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raddleboy OP wrote

i read it. But could you explain how exactly does it help me. I'll have to read it again.

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annikastheory wrote

It's terrible use vim /s

But in all seriousness its just a markdown wiki for a specific text editor known as emacs. Emacs (like vim) is text editor used in a computer terminal (rather than with a Gui). So everything is keyboard driven. I've heard its great as far as those things go. But unless you are interested in learning emacs I wouldn't recommend it. I keep my wiki in Vim and also wouldn't recommend that unless you wanted to learn vim.

Console text editors tend to be great at speed, even with large files. And they tend to be really great at searching. Other than that it would offer the same benefits markdown offers which have already been outlined by /u/inthedustofthisplanet

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moonlune wrote (edited )

org mode is a little more than a emacs specific markup language.

The key difference with other markup languages ones is that it's meant to be interactive, it's almost its own program ( I think the whole document is inside the REPL, so whatever you write gets executed). For example you can do spreadsheets and talbes, and have dates (like, if you write "next week", it'll automatically convert it to date+7) and an easy handling of tasks (write TODO and when you've done your task, it'll write DONE with the date and completion time, + task hierarchies).

It's very good for writing in documents with which you want to interact often, like for short note taking and as an agenda and todo list. I used it in a lab while doing experiments over several months and talking to my colleagues and it was quite handy for organizing my tasks and notes and pretty much everything.

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annikastheory wrote

Yeah I probably oversimplified a little, but I did say a "markdown wiki", and by that I meant that it also had wiki-like features. My main thing was to say that unless you are inclined to learning a new way of doing things I would avoid doing anything in a terminal text editor.

But org-mode does look awesome everyone sings its praises for sure. I've seen many people say its the reason they choose emacs over vim.

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nulloperation wrote (edited )

It's terrible use vim /s

this but without the "/s", and then using pandoc (and hence, LaTeX) for pdf (or msword or whatevs) export of your markdown text file, because OP was talking about there being lots of images. or, you use weasyprint if you don't like pandoc. or apple's webkit even. then, when you find a good one, assign a good keybinding for it in vim, to make the pdf and open it in a pdf viewer (mupdf is very lightweight).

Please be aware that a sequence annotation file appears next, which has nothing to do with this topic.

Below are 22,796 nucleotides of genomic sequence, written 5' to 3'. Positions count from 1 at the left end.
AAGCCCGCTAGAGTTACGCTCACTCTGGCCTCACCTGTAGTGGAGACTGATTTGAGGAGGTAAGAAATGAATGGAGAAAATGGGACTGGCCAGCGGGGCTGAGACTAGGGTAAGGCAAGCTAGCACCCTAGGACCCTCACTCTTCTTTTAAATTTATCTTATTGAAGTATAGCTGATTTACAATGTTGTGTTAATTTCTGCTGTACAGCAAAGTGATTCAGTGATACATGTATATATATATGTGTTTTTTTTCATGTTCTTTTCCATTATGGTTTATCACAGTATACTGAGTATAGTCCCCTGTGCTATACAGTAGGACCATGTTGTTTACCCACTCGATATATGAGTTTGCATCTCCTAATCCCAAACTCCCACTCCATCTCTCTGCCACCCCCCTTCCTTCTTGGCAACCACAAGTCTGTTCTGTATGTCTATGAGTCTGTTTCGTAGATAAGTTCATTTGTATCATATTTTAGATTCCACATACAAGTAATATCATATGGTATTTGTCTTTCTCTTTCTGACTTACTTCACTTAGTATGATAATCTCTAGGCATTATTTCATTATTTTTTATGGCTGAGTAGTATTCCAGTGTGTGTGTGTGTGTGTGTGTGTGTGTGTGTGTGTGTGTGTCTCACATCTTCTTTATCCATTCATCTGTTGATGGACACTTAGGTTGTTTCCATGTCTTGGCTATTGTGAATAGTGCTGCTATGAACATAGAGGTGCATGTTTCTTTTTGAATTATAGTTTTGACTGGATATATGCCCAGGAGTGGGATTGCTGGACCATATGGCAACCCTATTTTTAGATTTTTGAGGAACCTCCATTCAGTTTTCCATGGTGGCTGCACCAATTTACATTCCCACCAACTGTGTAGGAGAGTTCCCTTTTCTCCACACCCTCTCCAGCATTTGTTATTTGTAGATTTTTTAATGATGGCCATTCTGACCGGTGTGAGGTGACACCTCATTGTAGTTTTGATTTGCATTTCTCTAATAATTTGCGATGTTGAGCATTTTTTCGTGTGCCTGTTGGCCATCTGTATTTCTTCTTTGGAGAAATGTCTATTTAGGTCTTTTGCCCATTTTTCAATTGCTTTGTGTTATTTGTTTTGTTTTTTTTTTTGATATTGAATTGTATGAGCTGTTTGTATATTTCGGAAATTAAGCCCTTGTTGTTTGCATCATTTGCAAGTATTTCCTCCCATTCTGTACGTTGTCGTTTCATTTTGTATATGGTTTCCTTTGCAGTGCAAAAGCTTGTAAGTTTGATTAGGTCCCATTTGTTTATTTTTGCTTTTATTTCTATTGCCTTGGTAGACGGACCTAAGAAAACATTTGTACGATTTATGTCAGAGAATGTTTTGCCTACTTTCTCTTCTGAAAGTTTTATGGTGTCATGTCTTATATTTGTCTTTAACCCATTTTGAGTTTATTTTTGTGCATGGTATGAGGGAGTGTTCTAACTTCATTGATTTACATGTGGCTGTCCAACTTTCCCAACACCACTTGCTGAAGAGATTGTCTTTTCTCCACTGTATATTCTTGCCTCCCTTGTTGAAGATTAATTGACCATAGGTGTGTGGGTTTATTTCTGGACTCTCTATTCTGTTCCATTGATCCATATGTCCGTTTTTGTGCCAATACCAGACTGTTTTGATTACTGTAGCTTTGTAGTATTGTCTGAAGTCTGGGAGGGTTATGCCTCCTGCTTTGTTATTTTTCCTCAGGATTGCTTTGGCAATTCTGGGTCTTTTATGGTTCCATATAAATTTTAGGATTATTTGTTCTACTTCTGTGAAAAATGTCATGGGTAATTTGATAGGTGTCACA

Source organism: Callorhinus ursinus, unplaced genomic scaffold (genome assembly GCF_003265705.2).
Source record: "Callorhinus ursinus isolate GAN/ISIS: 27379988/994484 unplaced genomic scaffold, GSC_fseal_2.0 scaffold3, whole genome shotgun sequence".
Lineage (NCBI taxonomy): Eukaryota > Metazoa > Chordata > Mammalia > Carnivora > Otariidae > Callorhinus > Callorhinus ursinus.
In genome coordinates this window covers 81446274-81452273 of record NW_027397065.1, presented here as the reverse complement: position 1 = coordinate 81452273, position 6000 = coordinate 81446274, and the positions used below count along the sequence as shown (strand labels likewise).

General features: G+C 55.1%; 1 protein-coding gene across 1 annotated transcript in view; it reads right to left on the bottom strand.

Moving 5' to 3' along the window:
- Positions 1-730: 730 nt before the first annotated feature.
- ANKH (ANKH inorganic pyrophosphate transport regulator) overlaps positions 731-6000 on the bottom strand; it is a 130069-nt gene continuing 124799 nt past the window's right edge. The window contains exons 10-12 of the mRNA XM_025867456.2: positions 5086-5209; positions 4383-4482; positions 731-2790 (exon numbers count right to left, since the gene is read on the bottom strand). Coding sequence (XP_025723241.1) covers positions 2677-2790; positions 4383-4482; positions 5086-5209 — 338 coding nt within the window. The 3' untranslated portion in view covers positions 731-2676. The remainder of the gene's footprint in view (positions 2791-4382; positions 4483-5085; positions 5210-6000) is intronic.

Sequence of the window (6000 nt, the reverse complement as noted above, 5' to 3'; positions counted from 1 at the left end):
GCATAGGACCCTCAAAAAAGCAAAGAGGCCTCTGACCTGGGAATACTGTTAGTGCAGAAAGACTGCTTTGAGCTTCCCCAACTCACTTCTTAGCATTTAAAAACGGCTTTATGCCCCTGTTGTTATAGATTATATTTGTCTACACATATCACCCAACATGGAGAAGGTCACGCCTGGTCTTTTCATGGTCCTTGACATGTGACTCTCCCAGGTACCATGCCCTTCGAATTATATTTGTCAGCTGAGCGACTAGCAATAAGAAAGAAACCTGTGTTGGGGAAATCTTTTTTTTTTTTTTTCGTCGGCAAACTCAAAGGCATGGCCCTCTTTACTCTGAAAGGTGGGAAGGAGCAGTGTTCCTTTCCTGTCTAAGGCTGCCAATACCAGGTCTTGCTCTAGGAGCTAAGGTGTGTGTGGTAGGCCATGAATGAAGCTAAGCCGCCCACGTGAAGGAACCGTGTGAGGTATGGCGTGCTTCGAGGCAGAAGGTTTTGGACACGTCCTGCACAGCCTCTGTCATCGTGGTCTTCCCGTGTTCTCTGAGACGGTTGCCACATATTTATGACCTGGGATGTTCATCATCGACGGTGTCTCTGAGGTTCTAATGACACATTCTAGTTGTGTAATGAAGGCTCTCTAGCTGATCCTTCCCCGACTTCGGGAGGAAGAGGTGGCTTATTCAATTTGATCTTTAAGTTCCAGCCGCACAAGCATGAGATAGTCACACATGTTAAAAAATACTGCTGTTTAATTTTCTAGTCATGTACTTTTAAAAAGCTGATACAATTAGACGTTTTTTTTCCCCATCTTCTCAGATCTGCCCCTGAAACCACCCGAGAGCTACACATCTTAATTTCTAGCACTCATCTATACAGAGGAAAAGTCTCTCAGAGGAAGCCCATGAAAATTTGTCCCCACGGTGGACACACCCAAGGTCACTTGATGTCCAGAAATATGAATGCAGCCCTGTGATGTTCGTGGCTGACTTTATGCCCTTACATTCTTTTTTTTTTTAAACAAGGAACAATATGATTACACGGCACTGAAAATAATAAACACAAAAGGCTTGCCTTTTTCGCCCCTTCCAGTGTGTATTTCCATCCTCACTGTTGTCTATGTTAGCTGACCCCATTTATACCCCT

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annikastheory wrote (edited )

That's more or less what I do. Except I use a filetype plugin to set the makeprg to pandoc and then I just do :make. Though in reality I basically never do that because I don't usually need pictures as much as I think I do.

Edit: also are you arguing against yourself about vim being better than emacs?

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nulloperation wrote

Edit: also are you arguing against yourself about vim being better than emacs?

Well, OP was asking about good text editors, and I wanted to be impartial. But it's also more complicated than vi(m) vs emacs, e.g. when considering evil (a decent implementation of vi(m) in emacs).

I think it comes down to whether you prefer using one monolithic program where you have all your files open (which is arguably the emacs way), or several instances of do one thing and do it well-style programs (which I think vim is more suited for).

Take email: In emacs, you'd open the email client inside emacs; whereas with vim, you'd have mutt spawn a vim for composing or replying to messages.

I really want to like emacs as I'd take any lisp any day over vimscript, python or lua. Emacs clearly has better at syntax highlighting, especially stuff like JS inside HTML, and Org Mode is killer feature, both for code folding, but also for running code snippets in any language. Emacs is objectively better written software, but those utterly indescribably horrifyingly messed up keybindings are so deeply embedded in emacs that it's beyond repair.

When I lost my emacs config file, I switched back to vim again, yet I'm still looking for decent alternatives to Org Mode and to ediprolog.

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nulloperation wrote

Is there a way that i can add images and other items all the while keeping that document manageable and searchable?

Yes. Org Mode uses hyperlinks though, so you'd have to not shuffle them around, or if you do, provide a symlink to wherever you put the image folder. Org Mode makes text navigation easier by folding: You can fold sections by headlines and subheadlines, so kinda zoom out and in of the document structure. You could use any folding extension for your favourite text editor, like markdown folding for vim or whatever text editor you enjoy. I personally think that folding is super helpful when structuring documents of any size. The idea with Org Mode (and the like) is just to keep everything in one large text file, rather than lots of entries (like, say a Wiki) in possibly deeply nested subfolder hierarchy.

Another option for document layout with a huge amount of images is Scribus. It works well will hundreds of images without demanding much RAM, even though it is WISYWIG (unlike Org Mode). Scribus built-in text editing is very limited, but is awesome at typesetting longer texts when imported.

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